On a whim my pal J.P. and I decided to give South Carolina’s golfing playground a whirl. So we saddled up our golf bags and hit the road. On arrival as we got the lay of the land cruising along the 60-mile coastal stretch of endless tchotchke shops, all-you-can stomach buffets, and big box gentlemen’s clubs with "welcome golfers" signs on the marquees, we got the feeling of being in Vegas, only the casinos were manicured green lawns and the betting games of choice: Bingo Bango Bongo, Nassau and Trees (hit a branch & cough up ten dollars).
DAY 1 - TPC Myrtle Beach
“Uhh…We’re gonna hit from the whites”
When you drive into this Tom Fazio treat, you know you’ve arrived at one elegant golf course. Its curves are simply Scarlett Johansson fine. After chunking a bunch of haphazard wallops on the range, striking mortal fear into adjacent duffers with a few horizontal flying shanks, we air-vomited to rid ourselves of the yips and made a beeline for the starter. On the first hole J.P. and I were greeted by gassy Larry and big Matt, a couple of sailor-mouthed yucksters from Cambridge, Ontario, who alternately poked fun at each other’s wide frame and bald pate between holes and beers. The Marshall seemed to get as much of a kick out of their jovial banter as we did. He often rode up to us over the course of our round, and not to rag on us over our slothful pace of play, but to regale us with stories of class act PGA stud and homegrown hero Dustin Johnson, who owns a place nearby.“I think I’m going to buy a boat that’s too big to drag behind my truck,” he recalls Johnson quipping during their last conversation. We all marvelled at how long Johnson waited to allow himself such an extravagance. (In case you’re wondering how Larry earned his lofty prefix, it was due to his laissez fair live-and-let burp attitude. But his airy ways seemed to give my golf game a lift, and I ended up schooling J.P. by eight strokes to score a Day 1 victory).
DAY 2 - Caledonia Golf & Fish Club
“Holy Mackerel…somebody pinch me!”
The ‘when in Myrtle’ lifestyle of grippin’ it and rippin’ it on the fairway, then downing a couple of shooters at the rippers before passing out in the hotel room, only to be roused by a wakeup call a few hours later to make your tee time, may be a slice of duffing nirvana but it takes a little getting used to. The drive into this Pawley’s Island paradise, a frequent entrant in the first quartile of the top 100 courses in the world lists, certainly does the trick. Sweeping live oaks and bountiful heathers give this course, set on a two-centuries-old rice plantation, the feel of a secret garden. A lush bed of pansies almost magically appears in the minute it takes to enter and exit the antebellum pro-shop. A few members of the nimble armies of gardeners who maintain the place later appear out of nowhere and J.P. can’t help but compliment them on their ninja-like plant and vanish agility. The Land of the Lost calibre otherworldliness heightens on the back nine when I spy a six-foot gator who seems to be daring me to hit my ball anywhere near his reptile ass. Drawn up by the late Mike Strantz, who passed away five years back at 50 years young, the course seems bent on taking your breath away on each and every hole. Skills-wise J.P. and I are easily shown up by Phil, a scratch golfer we have the privilege of playing with, but by gleaning tips from his suave swing we were able to shave some strokes off our games. We finished knotted up at 108 apiece, which for a couple of shot-flubbing knuckleheads is not too shabby.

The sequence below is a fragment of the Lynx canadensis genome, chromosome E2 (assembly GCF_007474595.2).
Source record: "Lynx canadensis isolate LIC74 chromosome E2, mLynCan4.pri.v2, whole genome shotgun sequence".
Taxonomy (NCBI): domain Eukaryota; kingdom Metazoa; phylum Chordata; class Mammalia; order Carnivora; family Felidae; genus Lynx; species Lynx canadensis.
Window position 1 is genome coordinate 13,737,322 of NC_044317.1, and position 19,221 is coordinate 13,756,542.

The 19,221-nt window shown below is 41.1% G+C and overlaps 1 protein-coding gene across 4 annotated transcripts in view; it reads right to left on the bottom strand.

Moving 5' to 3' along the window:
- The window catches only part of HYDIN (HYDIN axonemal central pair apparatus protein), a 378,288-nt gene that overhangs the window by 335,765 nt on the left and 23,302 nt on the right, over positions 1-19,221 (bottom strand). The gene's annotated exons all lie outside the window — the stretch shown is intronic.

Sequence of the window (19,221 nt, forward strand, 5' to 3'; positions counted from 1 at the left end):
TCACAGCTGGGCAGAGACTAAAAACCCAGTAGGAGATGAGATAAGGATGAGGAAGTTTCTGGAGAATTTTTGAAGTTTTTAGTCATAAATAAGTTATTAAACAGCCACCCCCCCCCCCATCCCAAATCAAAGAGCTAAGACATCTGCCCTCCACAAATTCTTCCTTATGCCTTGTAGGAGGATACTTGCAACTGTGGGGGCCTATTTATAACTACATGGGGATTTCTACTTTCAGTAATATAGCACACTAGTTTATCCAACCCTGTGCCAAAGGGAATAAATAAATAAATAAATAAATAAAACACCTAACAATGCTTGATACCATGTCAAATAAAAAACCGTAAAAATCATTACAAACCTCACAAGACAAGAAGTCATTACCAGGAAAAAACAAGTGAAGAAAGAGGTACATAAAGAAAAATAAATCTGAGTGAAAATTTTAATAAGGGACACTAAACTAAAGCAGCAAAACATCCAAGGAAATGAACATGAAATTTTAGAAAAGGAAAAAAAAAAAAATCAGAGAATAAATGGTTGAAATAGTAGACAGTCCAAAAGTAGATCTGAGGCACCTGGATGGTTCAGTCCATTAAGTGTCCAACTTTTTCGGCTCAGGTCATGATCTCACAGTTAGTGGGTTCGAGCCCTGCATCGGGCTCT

DAY 3 & 4 Course - The Dunes and Myrtle Beach National: Kings North
“Facing up to Waterloo & The Gambler”
Still stuffed after chowing down at Rioz, a Brazilian Steakhouse where you flip over a coaster to the green side and are immediately swarmed by skewer-wielding waiters ready to pile your plate high with savoury meats the previous night, we waddled to the starter. Though a private course, visiting golfers can score a tee time at the Dunes via a Myrtle Beach package provider. This elevation-changing Robert Trent Jones dazzler has played host to six Senior Tour Championships, a U.S. Women’s Open and the Finals of the PGA Tour Q-School which all goes to say she’s no walk in the park. Relatives had forewarned us of the infamous 13th hole Waterloo, an impossible looking 590-yard par-5 which takes a NASCAR looking right turn around Lake Singleton. But if you avoid lake clearing heroics you should do alright.Before calling it a trip and heading back to the grind, we got in one last round at Myrtle Beach National’s King’s North Course, mainly to see how we’d fair on another legendary hole. Another par-5 doozy, “The Gambler” ups the ante with an optional island fairway that makes reaching the green in two a possibility. While I was the lone man in our foursome to successfully land the ballsy play, I didn’t hit far enough onto the island. Well aware of my fairway wood distance limitations, I was forced to hit back to the safer fairway instead of going for the green, negating the benefit of the wager.
The 19th Hole
It’s really only a matter of time before Myrtle Beach is renamed Ontario South —the Canucks per capita ratio already is on par with Veradero, Cuba. On average over the course of the trip I heard 12 “eh’s” per round. Direct-hop options have expanded big time in the last couple years with Porter recently adding a Toronto-to-Myrtle Beach flight and plenty more flights are available out of Niagara Falls, New York, which is expanding existing service in May when Spirit will begin offering three non-stop flights a week. This accessible and budget friendly golfing mecca will be even easier to reach down the road once plans to extend I-73 will make Sault St. Marie, Michigan to Myrtle Beach a 900-mile dog leg left come to fruition.